There are many other sites along the 'Prehistoric Trail' through Eskdalemuir. Tribal villages from the time of the Roman empire, 'hill forts'. Humankind have a history of reusing the same sites over and over and I wonder how much our view of the past is skewed by the most significant sites being right underneath places that are still our most significant sites today.
Excavation at Edinburgh Castle revealed a 2000 year old bronze brooch. It was buried no less than six metres below the current level, the same sort of use and reuse seen at the site presently believed to be Troy, each level built on another, up and up. Christians built their early churches over existing sites of religious or ritual significance, and often were in turn built upon again and again with newer, more glorious buildings. We think of stone circles as being absolutely central to ancient life, the main focus of entire communities. Evidence does not seem to support this, however. Perhaps the truth is that they were always remote, apart, separate, and it is only that separateness that has retained so many of them. Settlements were used and reused over and over but the circles stand where they are, their only adaptation being that sheep now wander through them.
Edinburgh Castle is a military site. It's easy to forget this. It's also easy to forget that a great deal of the castle is not that old. The great gatehouse dates only to 1888. The Argyle Tower that rises over the inner gate came the year before, 1887. The military prison, 1842, the massive 'new barracks' which dominate the view from the west, 1799. There is of course St Margaret's Chapel, 1130, though its restoration dates to 1845, its stained glass windows to 1922. The Great Hall, 1512, but again everything except the ceiling timbers are from the restoration of 1886. The Great Hall was taken over as a military barracks, three floors squashed into it, new windows cut into the wall.
The fetishisation of the military is everywhere. Out front on the Esplanade soldiers are marching, guns over shoulders. Marching around with arms and legs going through ludicrous posturing. The man in charge has his troops all stand, then walks around them in a square waving his white-gloved hands up and down and making sharp 90 degree turns on the corners, while his company just stand and stare ahead at nothing. What purpose does any of this serve? Outside the castle are two guard boxes, where two poor sods have to stand and stare straight ahead at nothing, reacting to nothing, which surely defeats their purpose as guard. Wouldn't you want a guard to be looking out for stuff? And there are museums galore here; The Regimental Museum of the Royal Scots Dragoon Guards, The Museum of the Royal Scots and the Royal Regiment Of Scotland, The Scottish National War Museum. The latter's "outstanding collection presents the story of Scots at war from the creation of the first standing army in the 1600s to the present. It provides a personal perspective of more than 300 years of warfare". Who on earth thinks that 300 years of warfare is something to glory in? Outside the museum stands the relocated statue of Field Marshall Haig. Previously it stood out on the Esplanade, where it grew increasingly unpopular and controversial. Officially it was removed to allow works for the Edinburgh Military Tattoo, but there's also a little sense of it being taken off to a safe place, back among his own kind, people who understand the senseless slaughter of millions is only good and proper. If we remember the First World War, 'The Great War', let us remember it as the tragedy it actually was; a brutal war fought for absolutely no reason whatsoever, to gain nothing, to the benefit of no-one. The senseless, pointless, needless deaths of those millions involved, driven on by government propaganda that scapegoated and even executed those who wouldn't feed themselves to the machine. And then, when it was all over, we raised monuments and called their sacrifice glorious, laying down their lives for King and country and a noble cause. It is sometimes even called 'The Just War'. And now to honour the slaughtered we obsess over the military machine that chewed them up, these "heroes", professional killers, who protect our freedom by invading countries we have no business being in and bombing schools, hospitals, and even their own comrades in 'friendly fire' accidents. We must worship them and thank them, these heroes, have them be special guests at all our sporting events where we will applaud them. The military myth perpetuates itself on and on, which is why we have 300 years of warfare to put into museums, and why people are poncing around and staring at nothing on the Castle Esplanade right now. He's like a little clockwork toy, the leader, the commander, whatever the appropriate title is. He seems to take a lot of steps to cover not a lot of ground. Stop kicking so high pal, you'd get around your square in half the time. Put your arms down as well, you're wasting a lot of energy. You're going to need that energy if anyone comes to attack you, because your guards certainly aren't going to do shit on that score. I'd get rid of them to be honest, you know that there's CCTV these days?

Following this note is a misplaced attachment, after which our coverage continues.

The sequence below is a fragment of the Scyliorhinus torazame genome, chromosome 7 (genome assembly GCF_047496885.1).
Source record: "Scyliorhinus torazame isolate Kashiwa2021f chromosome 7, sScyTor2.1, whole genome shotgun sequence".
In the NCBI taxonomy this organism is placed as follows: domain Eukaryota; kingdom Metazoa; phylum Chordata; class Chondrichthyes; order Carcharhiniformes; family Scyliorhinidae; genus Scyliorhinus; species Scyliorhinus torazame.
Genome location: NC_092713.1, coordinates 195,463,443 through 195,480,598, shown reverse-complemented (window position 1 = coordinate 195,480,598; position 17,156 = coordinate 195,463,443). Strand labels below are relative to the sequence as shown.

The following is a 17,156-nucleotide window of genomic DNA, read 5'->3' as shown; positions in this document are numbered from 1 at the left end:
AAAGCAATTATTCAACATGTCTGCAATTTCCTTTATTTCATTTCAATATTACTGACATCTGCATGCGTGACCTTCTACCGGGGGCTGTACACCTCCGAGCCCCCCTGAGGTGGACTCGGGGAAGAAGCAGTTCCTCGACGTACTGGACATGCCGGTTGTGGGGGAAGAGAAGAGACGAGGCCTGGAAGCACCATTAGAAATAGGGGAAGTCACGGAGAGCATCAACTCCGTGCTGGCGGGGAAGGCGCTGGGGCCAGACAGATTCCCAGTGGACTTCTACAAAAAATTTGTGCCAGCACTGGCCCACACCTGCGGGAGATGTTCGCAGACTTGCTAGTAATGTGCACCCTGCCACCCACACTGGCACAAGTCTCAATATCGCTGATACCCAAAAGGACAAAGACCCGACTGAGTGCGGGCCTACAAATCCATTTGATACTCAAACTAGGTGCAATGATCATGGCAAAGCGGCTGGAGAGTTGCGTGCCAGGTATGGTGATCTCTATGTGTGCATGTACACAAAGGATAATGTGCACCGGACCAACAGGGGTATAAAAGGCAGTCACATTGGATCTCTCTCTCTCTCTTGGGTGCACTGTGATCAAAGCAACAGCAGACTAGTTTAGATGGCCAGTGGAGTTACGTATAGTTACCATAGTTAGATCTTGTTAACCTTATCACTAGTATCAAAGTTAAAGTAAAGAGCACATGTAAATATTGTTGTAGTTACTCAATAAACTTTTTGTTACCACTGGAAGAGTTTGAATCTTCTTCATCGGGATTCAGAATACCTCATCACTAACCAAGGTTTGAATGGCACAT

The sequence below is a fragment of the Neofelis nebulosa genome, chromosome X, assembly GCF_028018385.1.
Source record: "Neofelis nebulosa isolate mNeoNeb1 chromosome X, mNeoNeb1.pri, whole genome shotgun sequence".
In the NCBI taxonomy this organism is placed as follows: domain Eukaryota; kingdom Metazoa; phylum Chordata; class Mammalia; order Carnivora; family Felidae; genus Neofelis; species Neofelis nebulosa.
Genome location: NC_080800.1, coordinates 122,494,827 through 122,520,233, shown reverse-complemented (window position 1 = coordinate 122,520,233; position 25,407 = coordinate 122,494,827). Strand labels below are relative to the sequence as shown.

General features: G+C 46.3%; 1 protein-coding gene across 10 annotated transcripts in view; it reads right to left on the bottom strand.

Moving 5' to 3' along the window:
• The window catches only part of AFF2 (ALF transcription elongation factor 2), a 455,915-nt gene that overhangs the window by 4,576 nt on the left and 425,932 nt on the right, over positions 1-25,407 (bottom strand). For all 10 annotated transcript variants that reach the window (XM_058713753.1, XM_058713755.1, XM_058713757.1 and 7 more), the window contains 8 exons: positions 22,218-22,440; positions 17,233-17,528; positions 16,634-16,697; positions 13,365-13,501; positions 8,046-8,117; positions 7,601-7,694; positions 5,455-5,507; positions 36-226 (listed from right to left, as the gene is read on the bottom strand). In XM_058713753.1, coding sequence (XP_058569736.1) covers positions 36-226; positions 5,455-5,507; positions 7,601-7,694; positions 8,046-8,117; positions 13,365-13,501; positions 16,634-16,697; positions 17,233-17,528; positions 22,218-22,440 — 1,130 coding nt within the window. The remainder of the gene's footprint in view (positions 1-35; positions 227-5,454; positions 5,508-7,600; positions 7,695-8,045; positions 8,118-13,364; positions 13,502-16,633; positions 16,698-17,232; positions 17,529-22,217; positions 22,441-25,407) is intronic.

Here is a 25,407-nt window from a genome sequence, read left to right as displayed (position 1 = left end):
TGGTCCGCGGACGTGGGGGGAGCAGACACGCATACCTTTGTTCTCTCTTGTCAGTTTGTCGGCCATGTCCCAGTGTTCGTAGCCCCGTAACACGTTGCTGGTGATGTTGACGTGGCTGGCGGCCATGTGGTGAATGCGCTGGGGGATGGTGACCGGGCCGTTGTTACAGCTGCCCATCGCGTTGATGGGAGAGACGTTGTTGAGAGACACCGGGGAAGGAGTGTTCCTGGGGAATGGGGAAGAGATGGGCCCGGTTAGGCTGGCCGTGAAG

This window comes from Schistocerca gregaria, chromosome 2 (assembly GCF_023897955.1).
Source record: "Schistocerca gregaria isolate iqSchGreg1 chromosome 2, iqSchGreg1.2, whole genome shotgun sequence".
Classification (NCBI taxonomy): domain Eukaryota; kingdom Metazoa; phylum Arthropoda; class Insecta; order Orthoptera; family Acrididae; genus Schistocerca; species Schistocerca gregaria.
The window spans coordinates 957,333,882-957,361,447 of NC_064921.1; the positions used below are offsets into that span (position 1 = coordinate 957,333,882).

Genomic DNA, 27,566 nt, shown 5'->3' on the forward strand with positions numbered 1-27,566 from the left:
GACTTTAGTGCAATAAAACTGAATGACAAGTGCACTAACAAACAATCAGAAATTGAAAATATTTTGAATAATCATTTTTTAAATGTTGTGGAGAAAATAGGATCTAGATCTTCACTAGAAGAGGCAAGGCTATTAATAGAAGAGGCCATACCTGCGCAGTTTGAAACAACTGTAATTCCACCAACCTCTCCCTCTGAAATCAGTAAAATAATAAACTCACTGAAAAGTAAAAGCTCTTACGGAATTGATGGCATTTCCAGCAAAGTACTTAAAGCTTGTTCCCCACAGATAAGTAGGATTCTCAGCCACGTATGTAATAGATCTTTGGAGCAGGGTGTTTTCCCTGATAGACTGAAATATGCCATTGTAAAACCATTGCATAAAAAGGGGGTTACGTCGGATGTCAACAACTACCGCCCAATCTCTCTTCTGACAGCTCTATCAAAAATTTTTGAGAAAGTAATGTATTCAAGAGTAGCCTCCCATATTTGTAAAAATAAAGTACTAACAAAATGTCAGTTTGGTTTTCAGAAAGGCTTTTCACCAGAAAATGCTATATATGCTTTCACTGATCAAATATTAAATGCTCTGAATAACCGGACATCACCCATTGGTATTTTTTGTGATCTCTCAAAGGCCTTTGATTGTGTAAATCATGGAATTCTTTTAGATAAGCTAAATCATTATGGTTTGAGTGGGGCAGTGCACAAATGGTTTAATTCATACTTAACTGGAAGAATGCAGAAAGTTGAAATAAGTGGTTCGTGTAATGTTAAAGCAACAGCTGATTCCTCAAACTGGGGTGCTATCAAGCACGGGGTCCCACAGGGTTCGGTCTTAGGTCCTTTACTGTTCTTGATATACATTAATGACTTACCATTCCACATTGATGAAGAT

David's Tower was built up like a medieval keep, over 100 feet high, based on the Norman strongholds he had seen. In the siege of 1573 it collapsed. The siege was then ended, not because the huge tower had fallen down, but because it had fallen into the well and no-one could get anything to drink. The Half-Moon Battery was then built over the remains and then everyone forgot about David's Tower until 1912 when it was rediscovered. You can go under the Battery into those remains, or at least the sections of it that have been opened. It's frustrating to be kept to the designated platforms while looking out onto little corridors that lead away into unknown areas. One of them, a little cavern-like opening, has something green growing in its entrance despite the complete lack of any natural light. Calcified stalactites are forming on the ceilings, it's as dark and damp here as the chapterhouse at Dryburgh Abbey.